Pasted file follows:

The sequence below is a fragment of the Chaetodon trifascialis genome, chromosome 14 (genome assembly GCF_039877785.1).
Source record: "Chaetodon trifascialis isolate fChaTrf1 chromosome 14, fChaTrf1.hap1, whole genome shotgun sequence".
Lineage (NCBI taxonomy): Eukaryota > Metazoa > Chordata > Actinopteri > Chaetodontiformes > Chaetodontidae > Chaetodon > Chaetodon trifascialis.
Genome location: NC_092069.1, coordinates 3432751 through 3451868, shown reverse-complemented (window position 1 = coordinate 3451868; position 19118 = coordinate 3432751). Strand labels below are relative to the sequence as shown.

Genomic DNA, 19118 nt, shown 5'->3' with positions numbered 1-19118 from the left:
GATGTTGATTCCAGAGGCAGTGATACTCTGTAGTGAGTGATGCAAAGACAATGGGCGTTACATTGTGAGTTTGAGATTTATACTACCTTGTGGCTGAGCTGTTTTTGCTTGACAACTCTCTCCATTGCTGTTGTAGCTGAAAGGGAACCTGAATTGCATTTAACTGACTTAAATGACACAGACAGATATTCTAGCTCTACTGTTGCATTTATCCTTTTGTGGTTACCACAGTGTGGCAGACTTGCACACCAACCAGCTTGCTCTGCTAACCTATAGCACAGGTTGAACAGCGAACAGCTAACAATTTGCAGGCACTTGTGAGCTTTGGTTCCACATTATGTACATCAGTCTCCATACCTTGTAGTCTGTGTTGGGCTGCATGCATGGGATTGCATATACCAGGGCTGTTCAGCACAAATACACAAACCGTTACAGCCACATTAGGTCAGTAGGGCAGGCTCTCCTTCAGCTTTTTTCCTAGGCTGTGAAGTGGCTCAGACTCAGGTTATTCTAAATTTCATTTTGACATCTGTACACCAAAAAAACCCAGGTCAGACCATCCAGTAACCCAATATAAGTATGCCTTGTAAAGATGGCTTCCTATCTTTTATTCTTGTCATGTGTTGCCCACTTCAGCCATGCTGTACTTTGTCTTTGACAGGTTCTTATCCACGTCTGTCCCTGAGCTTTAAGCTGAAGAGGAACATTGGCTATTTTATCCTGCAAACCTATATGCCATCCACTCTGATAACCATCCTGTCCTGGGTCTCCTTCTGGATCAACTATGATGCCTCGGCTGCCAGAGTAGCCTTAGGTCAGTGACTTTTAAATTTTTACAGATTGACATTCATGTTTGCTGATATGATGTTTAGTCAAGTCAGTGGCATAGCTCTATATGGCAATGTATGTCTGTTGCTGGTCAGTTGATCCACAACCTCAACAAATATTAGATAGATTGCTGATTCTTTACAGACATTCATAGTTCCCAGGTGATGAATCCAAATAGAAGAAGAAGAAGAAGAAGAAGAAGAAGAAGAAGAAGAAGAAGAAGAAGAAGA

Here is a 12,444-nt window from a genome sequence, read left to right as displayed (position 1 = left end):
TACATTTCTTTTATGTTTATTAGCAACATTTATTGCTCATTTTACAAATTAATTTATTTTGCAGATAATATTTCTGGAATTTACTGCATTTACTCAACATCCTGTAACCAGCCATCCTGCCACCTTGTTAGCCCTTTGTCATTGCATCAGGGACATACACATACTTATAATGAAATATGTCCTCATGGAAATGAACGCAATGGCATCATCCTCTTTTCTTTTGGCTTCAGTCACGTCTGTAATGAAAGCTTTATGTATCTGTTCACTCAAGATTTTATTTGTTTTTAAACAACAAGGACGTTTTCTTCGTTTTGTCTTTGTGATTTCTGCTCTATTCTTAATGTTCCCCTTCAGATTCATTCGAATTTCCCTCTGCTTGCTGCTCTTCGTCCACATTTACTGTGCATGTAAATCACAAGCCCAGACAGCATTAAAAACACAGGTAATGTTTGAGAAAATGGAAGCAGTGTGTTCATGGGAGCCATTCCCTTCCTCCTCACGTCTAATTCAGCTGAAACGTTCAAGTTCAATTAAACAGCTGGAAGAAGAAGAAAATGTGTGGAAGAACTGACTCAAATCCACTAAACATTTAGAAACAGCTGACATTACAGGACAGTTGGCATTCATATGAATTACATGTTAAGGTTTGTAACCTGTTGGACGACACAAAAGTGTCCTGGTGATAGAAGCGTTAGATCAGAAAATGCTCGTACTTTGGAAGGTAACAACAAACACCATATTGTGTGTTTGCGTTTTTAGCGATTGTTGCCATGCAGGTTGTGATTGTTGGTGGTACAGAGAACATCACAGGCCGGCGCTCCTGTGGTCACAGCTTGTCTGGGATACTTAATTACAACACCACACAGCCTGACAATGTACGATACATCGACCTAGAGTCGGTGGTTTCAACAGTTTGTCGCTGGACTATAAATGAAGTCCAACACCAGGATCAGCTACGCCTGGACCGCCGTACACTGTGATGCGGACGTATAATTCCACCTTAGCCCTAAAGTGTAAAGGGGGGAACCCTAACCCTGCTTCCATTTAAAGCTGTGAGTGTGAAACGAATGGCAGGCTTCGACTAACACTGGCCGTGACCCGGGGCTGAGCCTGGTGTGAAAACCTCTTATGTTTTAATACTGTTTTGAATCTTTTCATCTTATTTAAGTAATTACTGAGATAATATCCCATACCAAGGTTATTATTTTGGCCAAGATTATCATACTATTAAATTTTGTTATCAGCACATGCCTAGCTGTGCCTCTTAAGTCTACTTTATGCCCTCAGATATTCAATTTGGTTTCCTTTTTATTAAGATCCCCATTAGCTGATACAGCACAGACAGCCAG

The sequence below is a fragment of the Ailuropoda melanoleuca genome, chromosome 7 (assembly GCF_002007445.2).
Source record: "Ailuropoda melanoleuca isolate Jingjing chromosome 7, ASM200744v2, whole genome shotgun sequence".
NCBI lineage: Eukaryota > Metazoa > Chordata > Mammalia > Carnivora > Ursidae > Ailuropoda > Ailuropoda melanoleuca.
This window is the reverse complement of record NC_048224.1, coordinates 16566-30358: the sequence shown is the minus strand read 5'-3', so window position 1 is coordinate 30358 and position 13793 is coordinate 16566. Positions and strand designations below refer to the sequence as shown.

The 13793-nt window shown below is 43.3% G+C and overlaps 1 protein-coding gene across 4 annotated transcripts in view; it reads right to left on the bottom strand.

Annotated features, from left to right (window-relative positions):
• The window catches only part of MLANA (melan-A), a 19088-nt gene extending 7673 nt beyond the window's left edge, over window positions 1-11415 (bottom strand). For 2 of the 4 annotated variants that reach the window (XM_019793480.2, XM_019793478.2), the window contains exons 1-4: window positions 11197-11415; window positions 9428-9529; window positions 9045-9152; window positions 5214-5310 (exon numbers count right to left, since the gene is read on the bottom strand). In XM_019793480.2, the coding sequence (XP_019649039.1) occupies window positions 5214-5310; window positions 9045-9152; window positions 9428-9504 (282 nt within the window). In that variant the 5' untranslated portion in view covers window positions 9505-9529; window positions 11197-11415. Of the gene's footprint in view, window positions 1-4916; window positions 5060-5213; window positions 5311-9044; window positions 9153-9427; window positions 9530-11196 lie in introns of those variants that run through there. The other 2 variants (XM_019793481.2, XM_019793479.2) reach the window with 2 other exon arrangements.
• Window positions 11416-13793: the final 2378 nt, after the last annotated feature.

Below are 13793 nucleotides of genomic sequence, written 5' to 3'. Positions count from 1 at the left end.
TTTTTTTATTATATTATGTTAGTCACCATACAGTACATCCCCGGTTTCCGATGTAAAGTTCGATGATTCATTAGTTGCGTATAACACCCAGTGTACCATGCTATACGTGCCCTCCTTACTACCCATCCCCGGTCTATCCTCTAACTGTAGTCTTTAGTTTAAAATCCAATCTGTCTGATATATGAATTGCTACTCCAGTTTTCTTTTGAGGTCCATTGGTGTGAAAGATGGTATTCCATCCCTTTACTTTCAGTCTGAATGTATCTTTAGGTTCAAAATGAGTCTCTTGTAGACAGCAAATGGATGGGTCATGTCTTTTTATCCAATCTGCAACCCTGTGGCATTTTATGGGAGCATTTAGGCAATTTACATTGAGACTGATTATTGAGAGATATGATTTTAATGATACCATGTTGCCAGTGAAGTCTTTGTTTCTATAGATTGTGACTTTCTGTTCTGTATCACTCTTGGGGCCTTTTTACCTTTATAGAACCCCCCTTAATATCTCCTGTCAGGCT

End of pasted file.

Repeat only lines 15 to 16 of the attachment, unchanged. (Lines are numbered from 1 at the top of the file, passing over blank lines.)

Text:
• The window catches only part of MLANA (melan-A), a 19088-nt gene extending 7673 nt beyond the window's left edge, over window positions 1-11415 (bottom strand). For 2 of the 4 annotated variants that reach the window (XM_019793480.2, XM_019793478.2), the window contains exons 1-4: window positions 11197-11415; window positions 9428-9529; window positions 9045-9152; window positions 5214-5310 (exon numbers count right to left, since the gene is read on the bottom strand). In XM_019793480.2, the coding sequence (XP_019649039.1) occupies window positions 5214-5310; window positions 9045-9152; window positions 9428-9504 (282 nt within the window). In that variant the 5' untranslated portion in view covers window positions 9505-9529; window positions 11197-11415. Of the gene's footprint in view, window positions 1-4916; window positions 5060-5213; window positions 5311-9044; window positions 9153-9427; window positions 9530-11196 lie in introns of those variants that run through there. The other 2 variants (XM_019793481.2, XM_019793479.2) reach the window with 2 other exon arrangements.
• Window positions 11416-13793: the final 2378 nt, after the last annotated feature.